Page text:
The tragedy in the Tuscan port of Viareggio was Italy's deadliest rail accident in over 30 years and remains the country's worst of the 21st Century.
The executives were held responsible for poor infrastructure and risk-avoidance systems deemed to have contributed to a freight train carrying liquid petroleum gas derailing and exploding.
The full extent of their liability and the judges' assessment of where exactly the blame lies will not be known until a written verdict is published at a later date.
Moretti, one of Italy's most prominent industrialists and the current boss of defence and engineering giant Leonardo, was found guilty of manslaughter and causing multiple injuries and was sentenced to seven years in prison.
But, like the others convicted, he will not serve any of it before at least the first of two possible appeals have been heard.
That could take years and there is a strong chance the charges could time out before a definitive conviction can be obtained.
Moretti was one of 33 people charged with manslaughter, causing a disaster and other charges in connection with the derailment and explosion of a freight train carrying liquid petroleum gas through the Tuscan coastal town of Viareggio on June 29th, 2009.
The force of the blast brought down two small blocks of flats, where many of the victims lived.
Relatives of the casualties briefly applauded after the verdicts were pronounced in court, where empty chairs were adorned by T-shirts printed with images of each of the dead.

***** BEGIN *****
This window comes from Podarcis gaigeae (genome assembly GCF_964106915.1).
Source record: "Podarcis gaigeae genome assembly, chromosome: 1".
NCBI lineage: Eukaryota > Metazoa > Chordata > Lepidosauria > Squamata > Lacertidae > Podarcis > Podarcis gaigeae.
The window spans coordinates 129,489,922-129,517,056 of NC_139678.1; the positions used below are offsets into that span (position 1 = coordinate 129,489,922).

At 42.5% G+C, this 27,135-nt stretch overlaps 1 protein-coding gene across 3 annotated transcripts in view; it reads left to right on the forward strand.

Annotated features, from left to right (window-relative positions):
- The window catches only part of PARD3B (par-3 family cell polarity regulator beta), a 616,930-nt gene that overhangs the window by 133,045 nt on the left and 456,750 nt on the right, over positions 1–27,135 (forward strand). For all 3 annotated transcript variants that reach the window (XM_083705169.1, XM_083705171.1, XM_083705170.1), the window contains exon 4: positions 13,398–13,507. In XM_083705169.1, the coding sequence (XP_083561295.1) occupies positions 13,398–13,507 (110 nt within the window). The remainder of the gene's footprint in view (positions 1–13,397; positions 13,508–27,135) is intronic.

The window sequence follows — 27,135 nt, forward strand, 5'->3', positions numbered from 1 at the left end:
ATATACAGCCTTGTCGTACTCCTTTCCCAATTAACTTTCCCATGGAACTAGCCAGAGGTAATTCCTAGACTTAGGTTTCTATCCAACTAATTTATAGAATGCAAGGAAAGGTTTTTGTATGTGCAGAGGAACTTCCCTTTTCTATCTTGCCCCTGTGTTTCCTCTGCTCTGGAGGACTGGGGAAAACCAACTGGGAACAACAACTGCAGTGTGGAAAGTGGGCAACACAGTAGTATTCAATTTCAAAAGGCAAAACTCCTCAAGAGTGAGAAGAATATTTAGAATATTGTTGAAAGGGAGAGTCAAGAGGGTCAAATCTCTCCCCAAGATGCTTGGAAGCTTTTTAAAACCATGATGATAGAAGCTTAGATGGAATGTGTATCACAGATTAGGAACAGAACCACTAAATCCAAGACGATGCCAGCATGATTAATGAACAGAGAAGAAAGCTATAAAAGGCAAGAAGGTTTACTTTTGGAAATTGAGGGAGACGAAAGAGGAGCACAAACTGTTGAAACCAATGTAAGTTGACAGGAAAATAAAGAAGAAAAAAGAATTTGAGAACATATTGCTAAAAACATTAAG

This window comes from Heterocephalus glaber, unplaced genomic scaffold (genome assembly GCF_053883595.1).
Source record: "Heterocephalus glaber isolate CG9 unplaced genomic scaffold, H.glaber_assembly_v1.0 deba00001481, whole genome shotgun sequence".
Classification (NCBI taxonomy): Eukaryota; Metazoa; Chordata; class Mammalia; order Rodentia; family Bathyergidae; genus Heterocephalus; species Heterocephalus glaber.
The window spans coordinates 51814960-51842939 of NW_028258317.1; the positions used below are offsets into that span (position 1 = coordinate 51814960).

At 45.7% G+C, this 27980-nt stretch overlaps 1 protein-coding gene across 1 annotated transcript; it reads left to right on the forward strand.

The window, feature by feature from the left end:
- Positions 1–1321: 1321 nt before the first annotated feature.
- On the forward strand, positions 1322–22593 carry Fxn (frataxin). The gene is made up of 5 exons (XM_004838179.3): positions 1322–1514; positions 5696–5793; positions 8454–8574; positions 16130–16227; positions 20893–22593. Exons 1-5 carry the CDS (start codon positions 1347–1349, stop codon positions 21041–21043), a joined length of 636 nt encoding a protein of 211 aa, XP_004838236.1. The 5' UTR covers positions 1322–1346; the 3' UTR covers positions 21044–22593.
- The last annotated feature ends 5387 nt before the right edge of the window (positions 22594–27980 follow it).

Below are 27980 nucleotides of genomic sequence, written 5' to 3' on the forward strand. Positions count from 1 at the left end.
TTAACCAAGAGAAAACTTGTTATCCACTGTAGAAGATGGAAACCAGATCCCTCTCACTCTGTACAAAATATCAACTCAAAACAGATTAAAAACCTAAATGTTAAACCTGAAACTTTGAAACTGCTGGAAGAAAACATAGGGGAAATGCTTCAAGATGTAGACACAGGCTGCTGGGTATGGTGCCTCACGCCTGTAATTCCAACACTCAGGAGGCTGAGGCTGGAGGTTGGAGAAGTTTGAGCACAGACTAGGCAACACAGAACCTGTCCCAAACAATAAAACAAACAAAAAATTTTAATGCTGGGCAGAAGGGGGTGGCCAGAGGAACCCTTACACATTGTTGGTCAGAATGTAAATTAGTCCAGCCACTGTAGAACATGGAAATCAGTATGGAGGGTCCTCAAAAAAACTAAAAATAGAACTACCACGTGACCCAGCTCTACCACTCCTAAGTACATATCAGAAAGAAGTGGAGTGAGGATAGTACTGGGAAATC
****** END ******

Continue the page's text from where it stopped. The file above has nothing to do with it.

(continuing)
"We are still the ones who have had the heaviest sentences," said Claudio Menichetti, whose daughter Emanuela, 21, died from burns 42 days after the disaster.
"We have already been given a life sentence," he told La Repubblica.
Neither Moretti or Michele Mario Elia, another top railways executive who was given a seven years, six months sentence, were in court to hear the verdicts.
Prosecutors had requested 16 years for Moretti and 15 for Elia. Not all charges against them were upheld.
The court did not issue an explanation for its ten acquittals.
Moretti, 63, has been in charge of Leonardo since May 2014. He was Italian State Railways (FS) boss from 2006-14.
Leonardo's board of directors late Tuesday unanimously confirmed "its full confidence" in Moretti.
He would retain his "full capacity" to carry out his functions, the board said in a statement.
The court proceedings and Moretti's conviction hit Leonardo shares which closed down 2.3 percent in Milan. The company, formerly called Finmeccanica, is best known for its helicopter production.
The Viareggio tragedy was the worst rail accident in Italy since two high-speed trains collided south of Bologna in April 1978, leaving 50 people dead.
Another collision, in the southern region of Puglia in July of last year, left 23 dead.